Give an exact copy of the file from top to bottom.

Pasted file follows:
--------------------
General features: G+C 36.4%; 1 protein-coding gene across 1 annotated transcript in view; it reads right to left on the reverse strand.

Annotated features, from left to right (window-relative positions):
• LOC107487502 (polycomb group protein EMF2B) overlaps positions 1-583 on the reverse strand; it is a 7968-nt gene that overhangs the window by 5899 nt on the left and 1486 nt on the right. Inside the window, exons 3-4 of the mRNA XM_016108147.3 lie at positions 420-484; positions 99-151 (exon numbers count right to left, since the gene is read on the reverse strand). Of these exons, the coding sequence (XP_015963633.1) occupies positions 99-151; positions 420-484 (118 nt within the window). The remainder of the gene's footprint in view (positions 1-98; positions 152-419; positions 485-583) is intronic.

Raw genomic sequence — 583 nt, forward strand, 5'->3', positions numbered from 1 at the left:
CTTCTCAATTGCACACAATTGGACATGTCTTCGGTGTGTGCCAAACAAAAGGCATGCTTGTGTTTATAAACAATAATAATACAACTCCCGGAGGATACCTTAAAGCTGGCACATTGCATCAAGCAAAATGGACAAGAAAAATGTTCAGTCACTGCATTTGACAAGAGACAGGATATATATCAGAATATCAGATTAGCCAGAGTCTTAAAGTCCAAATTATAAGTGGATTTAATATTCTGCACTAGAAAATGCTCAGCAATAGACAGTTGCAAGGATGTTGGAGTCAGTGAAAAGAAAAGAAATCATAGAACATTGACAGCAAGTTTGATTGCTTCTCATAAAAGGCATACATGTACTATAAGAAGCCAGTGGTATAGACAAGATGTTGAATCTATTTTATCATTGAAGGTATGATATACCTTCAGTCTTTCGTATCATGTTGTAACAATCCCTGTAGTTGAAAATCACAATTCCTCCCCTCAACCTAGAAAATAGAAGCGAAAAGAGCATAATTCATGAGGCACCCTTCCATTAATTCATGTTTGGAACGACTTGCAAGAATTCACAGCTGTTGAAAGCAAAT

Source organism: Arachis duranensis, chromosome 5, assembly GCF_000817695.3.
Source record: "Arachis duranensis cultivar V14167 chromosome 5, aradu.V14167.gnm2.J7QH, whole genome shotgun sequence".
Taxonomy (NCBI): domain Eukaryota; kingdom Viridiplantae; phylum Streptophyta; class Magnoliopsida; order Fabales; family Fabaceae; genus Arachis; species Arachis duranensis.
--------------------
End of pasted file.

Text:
General features: G+C 36.4%; 1 protein-coding gene across 1 annotated transcript in view; it reads right to left on the reverse strand.

Annotated features, from left to right (window-relative positions):
• LOC107487502 (polycomb group protein EMF2B) overlaps positions 1-583 on the reverse strand; it is a 7968-nt gene that overhangs the window by 5899 nt on the left and 1486 nt on the right. Inside the window, exons 3-4 of the mRNA XM_016108147.3 lie at positions 420-484; positions 99-151 (exon numbers count right to left, since the gene is read on the reverse strand). Of these exons, the coding sequence (XP_015963633.1) occupies positions 99-151; positions 420-484 (118 nt within the window). The remainder of the gene's footprint in view (positions 1-98; positions 152-419; positions 485-583) is intronic.

Raw genomic sequence — 583 nt, forward strand, 5'->3', positions numbered from 1 at the left:
CTTCTCAATTGCACACAATTGGACATGTCTTCGGTGTGTGCCAAACAAAAGGCATGCTTGTGTTTATAAACAATAATAATACAACTCCCGGAGGATACCTTAAAGCTGGCACATTGCATCAAGCAAAATGGACAAGAAAAATGTTCAGTCACTGCATTTGACAAGAGACAGGATATATATCAGAATATCAGATTAGCCAGAGTCTTAAAGTCCAAATTATAAGTGGATTTAATATTCTGCACTAGAAAATGCTCAGCAATAGACAGTTGCAAGGATGTTGGAGTCAGTGAAAAGAAAAGAAATCATAGAACATTGACAGCAAGTTTGATTGCTTCTCATAAAAGGCATACATGTACTATAAGAAGCCAGTGGTATAGACAAGATGTTGAATCTATTTTATCATTGAAGGTATGATATACCTTCAGTCTTTCGTATCATGTTGTAACAATCCCTGTAGTTGAAAATCACAATTCCTCCCCTCAACCTAGAAAATAGAAGCGAAAAGAGCATAATTCATGAGGCACCCTTCCATTAATTCATGTTTGGAACGACTTGCAAGAATTCACAGCTGTTGAAAGCAAAT

Source organism: Arachis duranensis, chromosome 5, assembly GCF_000817695.3.
Source record: "Arachis duranensis cultivar V14167 chromosome 5, aradu.V14167.gnm2.J7QH, whole genome shotgun sequence".
Taxonomy (NCBI): domain Eukaryota; kingdom Viridiplantae; phylum Streptophyta; class Magnoliopsida; order Fabales; family Fabaceae; genus Arachis; species Arachis duranensis.